he does not learn righteousness;

in the land of uprightness he deals corruptly

and does not see the majesty of the LORD.

11O LORD, your hand is lifted up,

but they do not see it.

Let them see your zeal for your people, and be ashamed.

Let the fire for your adversaries consume them.

12O LORD, you will ordain peace for us,

for you have indeed done for us all our works.

13O LORD our God,

other lords besides you have ruled over us,

but your name alone we bring to remembrance.

14They are dead, they will not live;

they are shades, they will not arise;

to that end you have visited them with destruction

and wiped out all remembrance of them.

15But you have increased the nation, O LORD,

you have increased the nation; you are glorified;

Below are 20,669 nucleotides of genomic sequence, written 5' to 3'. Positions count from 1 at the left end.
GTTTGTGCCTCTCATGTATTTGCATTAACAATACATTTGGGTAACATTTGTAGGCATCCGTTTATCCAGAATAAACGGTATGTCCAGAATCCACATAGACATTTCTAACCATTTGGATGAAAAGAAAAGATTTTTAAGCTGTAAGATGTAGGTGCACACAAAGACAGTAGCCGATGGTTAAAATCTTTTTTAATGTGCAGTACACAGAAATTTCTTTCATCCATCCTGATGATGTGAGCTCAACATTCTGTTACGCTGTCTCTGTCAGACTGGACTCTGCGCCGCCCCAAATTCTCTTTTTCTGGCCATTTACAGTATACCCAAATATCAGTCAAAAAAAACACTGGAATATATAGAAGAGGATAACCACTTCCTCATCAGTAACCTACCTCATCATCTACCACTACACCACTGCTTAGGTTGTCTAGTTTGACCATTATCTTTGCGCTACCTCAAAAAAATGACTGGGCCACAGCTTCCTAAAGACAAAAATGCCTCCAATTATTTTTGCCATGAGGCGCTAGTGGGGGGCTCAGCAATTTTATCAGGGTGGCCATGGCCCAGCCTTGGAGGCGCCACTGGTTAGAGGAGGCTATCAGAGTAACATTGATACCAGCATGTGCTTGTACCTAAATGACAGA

you have enlarged all the borders of the land.

Midday Lesson

Prepared to follow Christ

About the Book of Isaiah:

“According to both Jewish and Christian tradition, Isaiah the son of Amoz is the author of this book. Isaiah which means ‘the salvation of God,’ was from the tribe of Judah and was the nephew of King Amaziah (796-767 BC) of Judah.” [18]

The time period of this book “is mentioned as ‘ in the days of Uzziah, Jotha, Ahaz, and Hezekiah, kings of Judah.’ This places the book about 745-680 BC, from approximately 25 years before the Assyrian captivity of the Northern Kingdom to about 40 years after it.” [19]

The major theme of the Book of Isaiah is “The Holy One of Israel (1:4) who punishes His unrepentant people but will later redeem them. The prophet’s vision of the glory of God (1:6ff) is one of infinite transcendence. Man’s role is one of faith in response to God’s holiness and vision for the world. Isaiah revealed the Messiah in amazing detail – as if he were telling history instead of the future. He even describ[ed] the Theotokos [Mary, mother of our Lord] (ch. 7) and how she [was] to conceive and bear God the Son incarnate with her virginity intact. Isaiah describes the suffering of Christ (ch. 53) together with His Resurrection from the dead, proclaiming His kingdom as if it had already happened.” [20]